For the past few weeks, Walter E. Hussman Jr., owner and publisher of the Arkansas Democrat-Gazette, has been making the rounds of Saline County’s civic groups. His message to all is that his newspaper lost money last year and will do so again this year. As a result, Democrat-Gazette subscribers will likely soon (if they have not already) receive a letter telling them that delivery of their daily Democrat-Gazette printed newspaper will soon end forever (with the exception of the Sunday paper).
Hussman has been working hard for more than a year to convert his traditional newspaper readers to a digital version of his product with the enticement of a “free” iPad. The current plans include a printed edition of the Sunday Democrat-Gazette delivered to all iPad subscribers, although my friend in Mountain Home who converted to the iPad on July 1 last year (2018) never saw a Sunday print edition after that date. My friend has since stopped his subscription and has returned his iPad.
I want to clarify that I have absolutely no problem with Hussman’s plans. He must run his business the way that he thinks is best for himself, his family and his employees. I also think that he sincerely wants what is best for his remaining readers: quality, statewide news coverage.
However, from everything that I have read about the transition (and there is much to be read) Hussman is painting every newspaper with the same “gloom-and-doom” brush, which is inaccurate.
For example: Hussman has said repeatedly that his paper is losing money and that subscribers are going to have to help make up for declining advertising revenues by paying $34 to $36 per month for the electronic version plus the Sunday print edition. These things may be true for the Arkansas Democrat-Gazette, but that does not mean that they are true for other newspapers.
The Saline Courier and the Malvern Daily Record did NOT lose money last year and neither will lose money this year. Granted, if we had spent $12 million on iPads, the bottom line at each paper would be red instead of black.
To say that the newspaper business has changed considerably over the past 15 to 20 years is an understatement. I have been a front-row witness to the changing tides of advertising revenue from newspapers to Facebook and Google (which seem to care primarily about selling their users’ personal data).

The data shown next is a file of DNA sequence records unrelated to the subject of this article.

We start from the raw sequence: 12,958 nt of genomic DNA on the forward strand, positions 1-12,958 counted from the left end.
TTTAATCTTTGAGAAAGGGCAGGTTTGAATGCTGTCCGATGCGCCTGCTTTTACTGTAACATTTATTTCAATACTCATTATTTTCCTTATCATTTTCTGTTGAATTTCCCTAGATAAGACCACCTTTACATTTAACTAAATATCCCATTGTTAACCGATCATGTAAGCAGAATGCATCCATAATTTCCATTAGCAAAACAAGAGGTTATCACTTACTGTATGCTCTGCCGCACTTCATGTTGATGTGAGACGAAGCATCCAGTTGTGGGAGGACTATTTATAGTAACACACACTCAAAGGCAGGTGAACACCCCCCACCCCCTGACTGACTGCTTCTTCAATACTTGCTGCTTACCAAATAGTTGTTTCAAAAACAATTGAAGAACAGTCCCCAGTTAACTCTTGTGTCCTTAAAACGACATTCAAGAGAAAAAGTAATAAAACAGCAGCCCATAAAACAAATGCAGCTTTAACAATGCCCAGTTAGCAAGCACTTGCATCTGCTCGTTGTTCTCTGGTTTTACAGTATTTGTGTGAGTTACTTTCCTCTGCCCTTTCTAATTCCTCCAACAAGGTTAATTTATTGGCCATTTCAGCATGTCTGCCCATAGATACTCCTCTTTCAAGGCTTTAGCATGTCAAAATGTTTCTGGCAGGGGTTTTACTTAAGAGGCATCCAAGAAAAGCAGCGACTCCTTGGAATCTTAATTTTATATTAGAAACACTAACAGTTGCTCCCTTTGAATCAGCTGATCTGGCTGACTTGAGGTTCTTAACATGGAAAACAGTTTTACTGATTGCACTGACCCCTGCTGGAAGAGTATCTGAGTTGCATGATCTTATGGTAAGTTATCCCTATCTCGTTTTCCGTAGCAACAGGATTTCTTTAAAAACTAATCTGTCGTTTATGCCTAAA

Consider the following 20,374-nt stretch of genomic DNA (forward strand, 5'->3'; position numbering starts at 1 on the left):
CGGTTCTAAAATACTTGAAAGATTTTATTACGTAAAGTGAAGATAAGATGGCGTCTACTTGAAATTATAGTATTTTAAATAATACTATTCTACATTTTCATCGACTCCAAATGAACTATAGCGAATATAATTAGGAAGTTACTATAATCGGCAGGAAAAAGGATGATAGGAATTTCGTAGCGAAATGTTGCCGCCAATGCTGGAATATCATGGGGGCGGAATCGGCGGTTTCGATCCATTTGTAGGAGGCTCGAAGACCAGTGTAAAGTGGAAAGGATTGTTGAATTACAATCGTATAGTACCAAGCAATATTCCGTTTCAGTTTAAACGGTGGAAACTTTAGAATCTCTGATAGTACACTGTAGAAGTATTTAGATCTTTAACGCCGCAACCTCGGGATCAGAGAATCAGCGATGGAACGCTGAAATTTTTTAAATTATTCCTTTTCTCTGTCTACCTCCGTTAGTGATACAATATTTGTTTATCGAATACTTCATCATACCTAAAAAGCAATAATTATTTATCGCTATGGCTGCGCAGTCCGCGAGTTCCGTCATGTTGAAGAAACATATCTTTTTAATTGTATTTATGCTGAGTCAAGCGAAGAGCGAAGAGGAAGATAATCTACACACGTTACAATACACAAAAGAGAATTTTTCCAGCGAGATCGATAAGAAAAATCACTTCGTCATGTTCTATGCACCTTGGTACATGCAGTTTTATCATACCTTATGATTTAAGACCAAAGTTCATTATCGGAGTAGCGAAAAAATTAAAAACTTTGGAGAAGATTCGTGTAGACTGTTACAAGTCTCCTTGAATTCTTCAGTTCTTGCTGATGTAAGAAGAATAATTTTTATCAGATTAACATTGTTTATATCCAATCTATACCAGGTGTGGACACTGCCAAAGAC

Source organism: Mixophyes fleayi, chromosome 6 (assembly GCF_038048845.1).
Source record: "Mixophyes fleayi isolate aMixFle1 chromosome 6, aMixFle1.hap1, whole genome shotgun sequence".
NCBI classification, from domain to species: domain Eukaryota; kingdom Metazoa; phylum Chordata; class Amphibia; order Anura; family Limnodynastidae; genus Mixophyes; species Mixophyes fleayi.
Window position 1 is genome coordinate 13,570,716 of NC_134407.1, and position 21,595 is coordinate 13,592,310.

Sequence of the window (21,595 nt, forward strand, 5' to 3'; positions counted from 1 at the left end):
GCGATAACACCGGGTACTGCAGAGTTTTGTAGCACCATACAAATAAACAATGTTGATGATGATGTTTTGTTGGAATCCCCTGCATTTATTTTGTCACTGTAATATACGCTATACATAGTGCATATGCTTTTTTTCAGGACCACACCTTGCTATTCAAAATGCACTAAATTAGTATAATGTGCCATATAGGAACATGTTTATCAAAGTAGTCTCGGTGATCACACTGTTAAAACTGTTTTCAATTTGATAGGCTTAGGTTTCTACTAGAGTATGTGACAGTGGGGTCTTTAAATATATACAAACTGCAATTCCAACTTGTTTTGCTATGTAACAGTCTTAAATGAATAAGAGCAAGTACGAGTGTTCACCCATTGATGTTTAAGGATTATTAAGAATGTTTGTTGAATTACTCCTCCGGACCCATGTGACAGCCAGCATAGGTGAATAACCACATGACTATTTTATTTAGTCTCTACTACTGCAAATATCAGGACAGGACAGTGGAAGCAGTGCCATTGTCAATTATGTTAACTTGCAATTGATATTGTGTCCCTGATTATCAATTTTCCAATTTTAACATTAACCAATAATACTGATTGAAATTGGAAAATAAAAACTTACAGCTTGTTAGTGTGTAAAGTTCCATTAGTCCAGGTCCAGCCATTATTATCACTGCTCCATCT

I have watched in amazement as reading habits have quickly shifted from newspapers and magazines to the phone in everyone’s hand. And, to add fuel to the fire, the constant “fake news” mantra has consumers questioning the validity of the entire media industry, even at the local level, where integrity remains very high.
To remain viable, newspaper publishers have had to be smart and flexible. Not every newspaper reacted quickly enough and, in my opinion, some reacted too aggressively.
I served as the advertising director for The Baxter Bulletin, a Gannett newspaper, in Mountain Home from 2001 through 2010. Gannett started getting nervous about the changing industry around 2005 and regional publishers and corporate department heads were instructed to cut costs quickly.
Over the next few years I watched as staffs were reduced, non-paid furloughs became mandatory, departments consolidated and presses were shuttered. The Bulletin’s publisher, Betty Smith, a tough newspaper veteran who had the southern accent to match her southern charm, was frustrated as deep cuts were forced upon even Gannett’s very profitable properties, of which The Baxter Bulletin was one.
As additional rounds of expense cuts were mandated from the crystal towers of Gannett near Washington D.C., Betty was known to ask, “Don’t they know that you can’t cut your way to prosperity?”
In 2005, there were more than 70 employees at The Baxter Bulletin. Today, there are less than a dozen. Publisher Betty Smith was replaced by a regional general manager who has since been replaced by no one. To me, this corporation reacted too aggressively and, as a result, is no longer able to provide relevant news content to the communities they serve.
Mr. Hussman is correct in stating that advertising revenue has shifted from traditional newspapers to social media giants (which their primary goal is to obtain and sell personal data about their users), but local newspapers can remain an affordable and effective advertising medium for local businesses.
We remain effective partially because our audience is larger than that offered by other area media, and partially because we have become innovative in our product offerings.
In addition to advertising in The Saline Courier, we offer advertising on our high-traffic website, SalineCourier.com, as well as offering marketing tools such as social media boosts, target advertising campaigns and online reputation management. These additional tools not only provide a revenue stream, they set us up to be one-stop marketing experts for local business owners and managers.
With a recent upgrade of SalineCourier.com, we now offer our content in the following formats: 1. Home delivery of The Saline Courier seven days a week or, if you prefer, only on the weekend. 2. eEdition of our printed product available 24/7, and 3. Home delivery plus the e-Edition.
While we are committed to providing you with news and information content in any form you want, we want to be clear that at this time, and for the foreseeable future, The Saline Courier remains committed to print.
So, if you miss having a little ink on your fingertips, subscribe today by calling 315-8228.
Kelly Freudensprung is a longtime newspaper professional with more than three decades of service. He currently serves as the publisher for The Saline Courier.